Ben Dilley from the
FitzPatrick Institute of African Ornithology at the University of Cape Town, is working for the Tristan da Cunha Conservation Department on a two year EU BEST funded project to conserve the forests and birds of Nightingale Island.

In this blog Ben tells us all about the project and why the team is so dedicated to protecting this unique UK Overseas Territory...

Where is Nightingale Island? It’s in the middle of the South Atlantic Ocean and is the smallest (4 km2) of the four islands in the Tristan archipelago.

The main forest area around the ponds on Nightingale.


 And buntings live on this tiny island? Yes, there two species of Nesospiza buntings (Canaries) found here and nowhere else in the world: the Nightingale (Nesospiza questi) and Wilkins’ (N. wilkinsi) buntings. The Nightingale bunting (known locally as the ‘Little Canary’) is the smaller species (adults weigh ~25g) with the small narrow bill and it is fairly common and easy to see along the island pathway. The Wilkins bunting (‘Big Canary’) is almost double the size (adults weigh ~50g) and there are only about 85 pairs in the world, all of which live in Nightingale’s Phylica arborea forests, which makes this one of the rarest birds in the world.

The Wilkins’ Buntings are quite secretive and hop around in the undergrowth when not in the canopy.


This sounds similar to Darwin’s Finches at the Galapagos Islands? It really is - the evolutionary radiation is similar in many respects to Darwin’s Finches, except here it’s just two species!

Is most of the island covered in forest? Only about 5% of the island is forested, dominated by beautiful Phylica trees up to around 6m high. The rest of the island is covered with dense tussock grass (Spartina arundinacea) which is about 3-4m high and is very unpleasant to try and walk through!

So why are there so few Wilkins’ buntings? The Wilkins’ bunting has a thick bill which is specialised to crack open fruits of the Phylica trees. Although they also eat invertebrates, they are largely reliant on the Phylica fruits and so their population is limited by the size of the forest (about 10ha or 10 football fields). The other bunting species on the island, the Nightingale bunting, is more of a generalist feeder and eats a variety of seeds and invertebrates and has adapted to breed in both the tussock and forest areas all over the island. Consequently this species is more common on the island with a population of about 4000 pairs.

Wilkins’ Bunting in the forest canopy feeding off the Phylica fruits


What’s this project all about? It’s about conserving a highly specialised and endangered species (Wilkins’ bunting) which is reliant on the relatively small patches of Phylica woodland for their survival. The Tristan da Cunha Conservation Department and the RSPB launched this project with three main aims: (1) to establish new areas of Phylica forests and assess the current health of the Phylica trees; (2) to study the Wilkins’ bunting population (since very little is known about this species); and (3) to improve biosecurity controls.


Left: Delia, Julian, Trevor, Riaan and Kelly with Phylica seedlings in planter trays (photo credit: Graeme Rogers). Right: Trays and pots with Phylica plants in the nursery.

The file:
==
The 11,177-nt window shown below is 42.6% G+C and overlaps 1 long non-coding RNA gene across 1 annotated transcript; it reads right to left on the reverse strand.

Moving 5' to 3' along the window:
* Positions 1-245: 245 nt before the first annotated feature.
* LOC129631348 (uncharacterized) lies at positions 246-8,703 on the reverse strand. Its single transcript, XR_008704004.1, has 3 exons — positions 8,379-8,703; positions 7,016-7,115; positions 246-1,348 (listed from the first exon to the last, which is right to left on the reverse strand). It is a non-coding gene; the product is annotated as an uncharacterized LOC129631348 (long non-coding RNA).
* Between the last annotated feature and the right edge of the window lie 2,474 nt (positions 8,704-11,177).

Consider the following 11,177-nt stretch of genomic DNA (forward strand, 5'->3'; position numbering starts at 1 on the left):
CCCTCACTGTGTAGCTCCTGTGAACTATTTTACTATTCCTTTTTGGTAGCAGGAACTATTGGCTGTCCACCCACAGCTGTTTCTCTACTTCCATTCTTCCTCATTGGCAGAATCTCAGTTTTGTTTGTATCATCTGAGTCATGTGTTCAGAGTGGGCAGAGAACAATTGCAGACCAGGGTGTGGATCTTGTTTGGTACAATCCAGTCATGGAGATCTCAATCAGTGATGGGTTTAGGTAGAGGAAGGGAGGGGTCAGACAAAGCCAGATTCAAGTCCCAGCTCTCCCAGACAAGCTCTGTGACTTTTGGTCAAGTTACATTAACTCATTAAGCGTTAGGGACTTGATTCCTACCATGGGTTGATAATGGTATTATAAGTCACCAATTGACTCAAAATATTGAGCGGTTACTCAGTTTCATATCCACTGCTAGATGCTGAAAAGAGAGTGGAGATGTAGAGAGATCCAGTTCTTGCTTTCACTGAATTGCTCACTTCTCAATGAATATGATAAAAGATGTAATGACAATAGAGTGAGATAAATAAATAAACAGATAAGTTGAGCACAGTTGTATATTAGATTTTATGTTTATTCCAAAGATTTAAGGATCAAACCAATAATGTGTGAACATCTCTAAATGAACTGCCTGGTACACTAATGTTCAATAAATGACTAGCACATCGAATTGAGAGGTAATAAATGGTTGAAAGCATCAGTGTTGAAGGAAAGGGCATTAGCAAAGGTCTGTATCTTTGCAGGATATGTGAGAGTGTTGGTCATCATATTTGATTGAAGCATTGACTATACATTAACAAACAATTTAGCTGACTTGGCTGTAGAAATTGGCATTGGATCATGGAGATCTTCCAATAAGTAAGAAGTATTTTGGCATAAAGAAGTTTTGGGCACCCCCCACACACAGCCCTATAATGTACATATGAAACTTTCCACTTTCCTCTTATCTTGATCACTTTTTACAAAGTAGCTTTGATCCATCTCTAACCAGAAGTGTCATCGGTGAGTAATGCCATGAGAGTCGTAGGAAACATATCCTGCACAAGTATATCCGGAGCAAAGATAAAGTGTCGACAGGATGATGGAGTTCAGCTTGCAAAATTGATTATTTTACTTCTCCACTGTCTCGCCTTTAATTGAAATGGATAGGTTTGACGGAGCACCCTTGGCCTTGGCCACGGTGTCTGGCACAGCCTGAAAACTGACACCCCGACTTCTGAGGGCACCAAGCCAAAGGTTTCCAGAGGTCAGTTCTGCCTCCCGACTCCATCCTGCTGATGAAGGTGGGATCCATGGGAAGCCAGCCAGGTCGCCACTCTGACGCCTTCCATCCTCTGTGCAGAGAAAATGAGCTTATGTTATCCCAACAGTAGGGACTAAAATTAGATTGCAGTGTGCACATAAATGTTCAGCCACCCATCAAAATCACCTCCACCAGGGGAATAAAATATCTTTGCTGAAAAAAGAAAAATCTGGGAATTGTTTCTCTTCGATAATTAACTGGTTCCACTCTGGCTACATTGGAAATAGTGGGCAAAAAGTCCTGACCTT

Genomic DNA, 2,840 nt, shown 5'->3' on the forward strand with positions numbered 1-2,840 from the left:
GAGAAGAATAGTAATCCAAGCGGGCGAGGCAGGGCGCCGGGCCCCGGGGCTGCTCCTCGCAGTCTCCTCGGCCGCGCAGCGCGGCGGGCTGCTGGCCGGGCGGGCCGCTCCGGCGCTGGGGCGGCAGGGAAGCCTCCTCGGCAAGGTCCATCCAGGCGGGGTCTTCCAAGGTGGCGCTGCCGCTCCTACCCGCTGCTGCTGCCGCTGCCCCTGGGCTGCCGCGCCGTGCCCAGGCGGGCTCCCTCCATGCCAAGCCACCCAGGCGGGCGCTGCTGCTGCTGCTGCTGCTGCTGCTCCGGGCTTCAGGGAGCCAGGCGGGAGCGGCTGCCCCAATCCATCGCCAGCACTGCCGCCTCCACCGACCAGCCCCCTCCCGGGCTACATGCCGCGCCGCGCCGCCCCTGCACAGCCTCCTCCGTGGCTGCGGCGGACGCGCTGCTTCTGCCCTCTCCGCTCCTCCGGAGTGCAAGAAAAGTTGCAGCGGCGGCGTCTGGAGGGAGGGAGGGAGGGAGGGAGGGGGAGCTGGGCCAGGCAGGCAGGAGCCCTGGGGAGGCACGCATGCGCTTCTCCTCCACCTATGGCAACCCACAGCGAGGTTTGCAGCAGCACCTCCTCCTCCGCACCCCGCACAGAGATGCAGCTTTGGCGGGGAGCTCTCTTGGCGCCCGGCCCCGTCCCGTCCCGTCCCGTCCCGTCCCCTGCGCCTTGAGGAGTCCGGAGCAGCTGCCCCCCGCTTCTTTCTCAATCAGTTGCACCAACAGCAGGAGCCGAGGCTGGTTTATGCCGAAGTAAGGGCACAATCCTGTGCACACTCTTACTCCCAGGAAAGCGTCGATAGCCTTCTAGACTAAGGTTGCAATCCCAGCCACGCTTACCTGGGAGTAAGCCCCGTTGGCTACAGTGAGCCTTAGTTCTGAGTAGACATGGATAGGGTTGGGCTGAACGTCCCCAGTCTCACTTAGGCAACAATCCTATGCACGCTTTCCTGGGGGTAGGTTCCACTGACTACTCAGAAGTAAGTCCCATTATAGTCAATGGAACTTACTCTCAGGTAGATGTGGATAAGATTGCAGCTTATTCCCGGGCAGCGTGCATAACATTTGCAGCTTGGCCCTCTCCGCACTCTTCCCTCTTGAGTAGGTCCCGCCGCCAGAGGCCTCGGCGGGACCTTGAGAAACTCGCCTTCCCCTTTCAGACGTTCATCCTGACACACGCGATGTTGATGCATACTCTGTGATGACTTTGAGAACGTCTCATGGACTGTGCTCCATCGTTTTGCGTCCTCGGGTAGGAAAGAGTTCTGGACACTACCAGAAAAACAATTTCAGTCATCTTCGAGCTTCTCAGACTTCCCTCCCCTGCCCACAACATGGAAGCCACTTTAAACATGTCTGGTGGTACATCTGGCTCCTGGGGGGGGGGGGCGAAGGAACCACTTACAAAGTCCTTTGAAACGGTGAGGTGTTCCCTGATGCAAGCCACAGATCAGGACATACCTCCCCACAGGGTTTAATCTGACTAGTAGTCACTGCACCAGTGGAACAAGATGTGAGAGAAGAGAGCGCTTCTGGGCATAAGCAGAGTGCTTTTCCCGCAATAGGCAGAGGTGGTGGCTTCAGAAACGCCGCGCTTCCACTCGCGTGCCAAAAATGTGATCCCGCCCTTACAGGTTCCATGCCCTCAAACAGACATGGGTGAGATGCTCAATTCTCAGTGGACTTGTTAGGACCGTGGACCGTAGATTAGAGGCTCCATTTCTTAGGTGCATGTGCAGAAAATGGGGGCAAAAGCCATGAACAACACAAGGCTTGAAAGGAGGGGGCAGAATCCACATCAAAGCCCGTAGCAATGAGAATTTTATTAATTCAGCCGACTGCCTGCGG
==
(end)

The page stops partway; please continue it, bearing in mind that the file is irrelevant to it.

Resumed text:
How is the project going? Very well, thanks to the dedicated team of Tristan Islanders who make it all happen!

What are the highlights so far? We have just completed the first field season when we found 49 Wilkins’ nests which was pretty good going. And the first Phylica saplings which were ‘home grown’ from seedlings in our island ‘nursery’ have been planted out as the first of many new pockets of forest which we plan to generate over the next few years.


Left: Two Wilkins’ Bunting eggs in a nest cup lined with Tussock leaves. Right: Wilkins’ Bunting female incubating her eggs.


What could potentially wipe this species out? Probably the biggest threat is the accidental introduction of invasive species - for the buntings, the arrival of rats or mice would potentially be disastrous, as is happening on Tristan da Cunhas Gough Island, where mice are killing seabirds (click here to read more). Part of this project is to develop control measures to reduce the chance of an accidental introduction and an action plan should rodents arrive on the island.

What about the Forests? For the Island Trees (as they are locally known), the main threat we know of is the invasive Greedy Scale insect (Hemiberlesia rapax), which is now widespread across Nightingale and has the potential to decrease the fruit loads of trees – which would be bad news for the Wilkins’ buntings. Some trees are showing local die-off in the canopy, but the impact appears to be minimal at the moment and the Conservation Department are carefully monitoring the trees. Climate change may also affect these forests, as in 2001 when fierce storms wiped out large sections of forest. Another reason to learn how to regenerate the forest sooner rather than later!

A Phylica branch with Greedy scale insects (circled in red).


Look out for our next update in early 2018 after the second season of fieldwork on Nightingale!

From the Bunting team - Ben Dilley, Delia Davies, Trevor Glass, Julian Repetto, George Swain & Kirsty Green.


This project has recieved European Union funding through the BEST 2.0 programme.